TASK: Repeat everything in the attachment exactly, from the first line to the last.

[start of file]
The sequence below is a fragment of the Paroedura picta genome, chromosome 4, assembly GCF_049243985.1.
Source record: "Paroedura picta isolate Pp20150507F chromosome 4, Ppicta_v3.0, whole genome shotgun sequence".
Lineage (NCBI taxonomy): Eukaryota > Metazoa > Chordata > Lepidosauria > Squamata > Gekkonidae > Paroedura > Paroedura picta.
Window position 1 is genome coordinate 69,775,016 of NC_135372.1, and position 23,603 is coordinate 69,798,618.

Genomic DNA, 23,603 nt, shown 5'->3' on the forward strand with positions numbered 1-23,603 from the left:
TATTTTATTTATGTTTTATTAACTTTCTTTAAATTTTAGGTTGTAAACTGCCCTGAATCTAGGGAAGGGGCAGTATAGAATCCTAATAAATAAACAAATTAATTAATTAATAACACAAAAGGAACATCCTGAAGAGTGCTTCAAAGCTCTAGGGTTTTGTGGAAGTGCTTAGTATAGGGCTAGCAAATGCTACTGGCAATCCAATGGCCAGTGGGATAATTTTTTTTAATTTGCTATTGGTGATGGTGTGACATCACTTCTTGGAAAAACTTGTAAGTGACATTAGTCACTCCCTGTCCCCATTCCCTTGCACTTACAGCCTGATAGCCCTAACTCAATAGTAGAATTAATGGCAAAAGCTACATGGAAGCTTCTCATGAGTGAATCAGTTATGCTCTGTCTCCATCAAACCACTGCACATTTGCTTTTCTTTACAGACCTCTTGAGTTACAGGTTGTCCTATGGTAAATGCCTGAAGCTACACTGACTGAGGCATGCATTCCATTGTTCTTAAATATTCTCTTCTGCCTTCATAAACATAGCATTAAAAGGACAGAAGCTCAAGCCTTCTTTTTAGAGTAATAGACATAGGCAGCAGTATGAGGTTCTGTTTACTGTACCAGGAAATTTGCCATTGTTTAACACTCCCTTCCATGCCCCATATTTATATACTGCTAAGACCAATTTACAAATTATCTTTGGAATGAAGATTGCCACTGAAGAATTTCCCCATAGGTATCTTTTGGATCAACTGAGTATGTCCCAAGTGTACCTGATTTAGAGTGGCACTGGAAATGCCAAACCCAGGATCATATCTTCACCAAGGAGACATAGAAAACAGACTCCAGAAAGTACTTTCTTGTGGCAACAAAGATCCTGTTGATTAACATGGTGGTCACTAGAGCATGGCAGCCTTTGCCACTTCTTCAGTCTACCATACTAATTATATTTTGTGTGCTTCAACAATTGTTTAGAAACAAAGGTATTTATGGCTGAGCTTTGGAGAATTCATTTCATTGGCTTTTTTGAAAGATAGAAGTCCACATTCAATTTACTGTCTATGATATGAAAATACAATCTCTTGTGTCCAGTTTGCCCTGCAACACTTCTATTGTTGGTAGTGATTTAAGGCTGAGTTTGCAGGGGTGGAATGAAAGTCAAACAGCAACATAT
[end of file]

The sequence below is a fragment of the Paroedura picta genome, chromosome 4, assembly GCF_049243985.1.
Source record: "Paroedura picta isolate Pp20150507F chromosome 4, Ppicta_v3.0, whole genome shotgun sequence".
Lineage (NCBI taxonomy): Eukaryota > Metazoa > Chordata > Lepidosauria > Squamata > Gekkonidae > Paroedura > Paroedura picta.
Window position 1 is genome coordinate 69,775,016 of NC_135372.1, and position 23,603 is coordinate 69,798,618.

Genomic DNA, 23,603 nt, shown 5'->3' on the forward strand with positions numbered 1-23,603 from the left:
TATTTTATTTATGTTTTATTAACTTTCTTTAAATTTTAGGTTGTAAACTGCCCTGAATCTAGGGAAGGGGCAGTATAGAATCCTAATAAATAAACAAATTAATTAATTAATAACACAAAAGGAACATCCTGAAGAGTGCTTCAAAGCTCTAGGGTTTTGTGGAAGTGCTTAGTATAGGGCTAGCAAATGCTACTGGCAATCCAATGGCCAGTGGGATAATTTTTTTTAATTTGCTATTGGTGATGGTGTGACATCACTTCTTGGAAAAACTTGTAAGTGACATTAGTCACTCCCTGTCCCCATTCCCTTGCACTTACAGCCTGATAGCCCTAACTCAATAGTAGAATTAATGGCAAAAGCTACATGGAAGCTTCTCATGAGTGAATCAGTTATGCTCTGTCTCCATCAAACCACTGCACATTTGCTTTTCTTTACAGACCTCTTGAGTTACAGGTTGTCCTATGGTAAATGCCTGAAGCTACACTGACTGAGGCATGCATTCCATTGTTCTTAAATATTCTCTTCTGCCTTCATAAACATAGCATTAAAAGGACAGAAGCTCAAGCCTTCTTTTTAGAGTAATAGACATAGGCAGCAGTATGAGGTTCTGTTTACTGTACCAGGAAATTTGCCATTGTTTAACACTCCCTTCCATGCCCCATATTTATATACTGCTAAGACCAATTTACAAATTATCTTTGGAATGAAGATTGCCACTGAAGAATTTCCCCATAGGTATCTTTTGGATCAACTGAGTATGTCCCAAGTGTACCTGATTTAGAGTGGCACTGGAAATGCCAAACCCAGGATCATATCTTCACCAAGGAGACATAGAAAACAGACTCCAGAAAGTACTTTCTTGTGGCAACAAAGATCCTGTTGATTAACATGGTGGTCACTAGAGCATGGCAGCCTTTGCCACTTCTTCAGTCTACCATACTAATTATATTTTGTGTGCTTCAACAATTGTTTAGAAACAAAGGTATTTATGGCTGAGCTTTGGAGAATTCATTTCATTGGCTTTTTTGAAAGATAGAAGTCCACATTCAATTTACTGTCTATGATATGAAAATACAATCTCTTGTGTCCAGTTTGCCCTGCAACACTTCTATTGTTGGTAGTGATTTAAGGCTGAGTTTGCAGGGGTGGAATGAAAGTCAAACAGCAACATAT